Anonymous said...

Kim sounds like a blessing you could not live without. I remember when I was on bedrest with Savannah and the entire ward stepped in and took Samuel and Joshua every morning for 6 weeks (and Samuel WAS a handful!). Some things can never be repaid back, nor should they, they can only be paid forward. When you are well again, you can find someone in need of your help and offer it wholeheartedly. After so much service has been provided to you, it is incredibly rewarding to be able to help someone else! I love you Sally! You are doing great! Janine

Catherine said...

I love what Janine said about things not being paid back but forward. This is so true. Mom, for all the service and love you've given through the years, it is time for you to be served and loved. I am grateful for you and the strength continue to exhibit during this. Much love, Catherine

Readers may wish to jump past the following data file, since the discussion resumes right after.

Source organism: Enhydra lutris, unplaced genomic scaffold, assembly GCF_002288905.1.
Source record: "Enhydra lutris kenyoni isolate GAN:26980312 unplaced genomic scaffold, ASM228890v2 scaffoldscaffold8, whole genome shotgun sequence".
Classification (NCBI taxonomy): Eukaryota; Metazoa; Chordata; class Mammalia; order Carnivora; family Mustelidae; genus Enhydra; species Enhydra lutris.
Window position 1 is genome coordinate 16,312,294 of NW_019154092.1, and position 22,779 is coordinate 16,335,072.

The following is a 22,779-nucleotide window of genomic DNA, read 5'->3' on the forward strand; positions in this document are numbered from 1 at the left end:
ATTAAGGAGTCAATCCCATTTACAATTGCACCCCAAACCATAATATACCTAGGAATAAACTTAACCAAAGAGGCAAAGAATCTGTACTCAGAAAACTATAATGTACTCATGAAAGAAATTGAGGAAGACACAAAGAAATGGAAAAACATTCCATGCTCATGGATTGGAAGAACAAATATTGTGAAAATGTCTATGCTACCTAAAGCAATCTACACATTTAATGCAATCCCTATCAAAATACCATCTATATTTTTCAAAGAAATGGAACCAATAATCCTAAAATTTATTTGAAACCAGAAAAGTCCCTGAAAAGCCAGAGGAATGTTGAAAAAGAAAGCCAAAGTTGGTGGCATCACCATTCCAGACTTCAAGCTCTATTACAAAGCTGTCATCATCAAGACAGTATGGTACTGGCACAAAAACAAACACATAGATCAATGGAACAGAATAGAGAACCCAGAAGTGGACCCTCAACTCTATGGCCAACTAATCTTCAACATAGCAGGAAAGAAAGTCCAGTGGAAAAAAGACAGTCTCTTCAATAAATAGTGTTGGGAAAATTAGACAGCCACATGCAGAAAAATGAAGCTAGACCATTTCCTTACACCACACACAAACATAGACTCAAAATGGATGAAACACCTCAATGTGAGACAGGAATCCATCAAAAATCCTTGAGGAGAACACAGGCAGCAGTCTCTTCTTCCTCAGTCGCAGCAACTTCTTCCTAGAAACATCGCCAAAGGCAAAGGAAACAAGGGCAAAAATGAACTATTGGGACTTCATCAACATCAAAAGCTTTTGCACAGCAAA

Jo Ann B. Pennock said...

Hi Sally,
That is so true of Catherine--she is the best--and she will be blessed for her loving service to you. You are so lucky to have such wonderful daughters. I'm so sorry about the insomnia. I think sleepwalking is another side effect, the librarian with whom I work once did an entire load of laundry, and made and ate a sandwich in her sleep on Ambien. I think often the hardest and most humbling part of service is letting others be blessed by serving YOU. You will "pay it forward" many times over, I know.
Jo Ann

Mikkelsens said...

Hi Sally,
It was good to see you posting again. If there is a silver lining in what you are going through, maybe it is the inspiration that you are giving to those of us on the sidelines. Your gratitude and selfless attitude humbles and motivates me. Don't forget how much I love you!

Prayers and Long Distance {Hugs},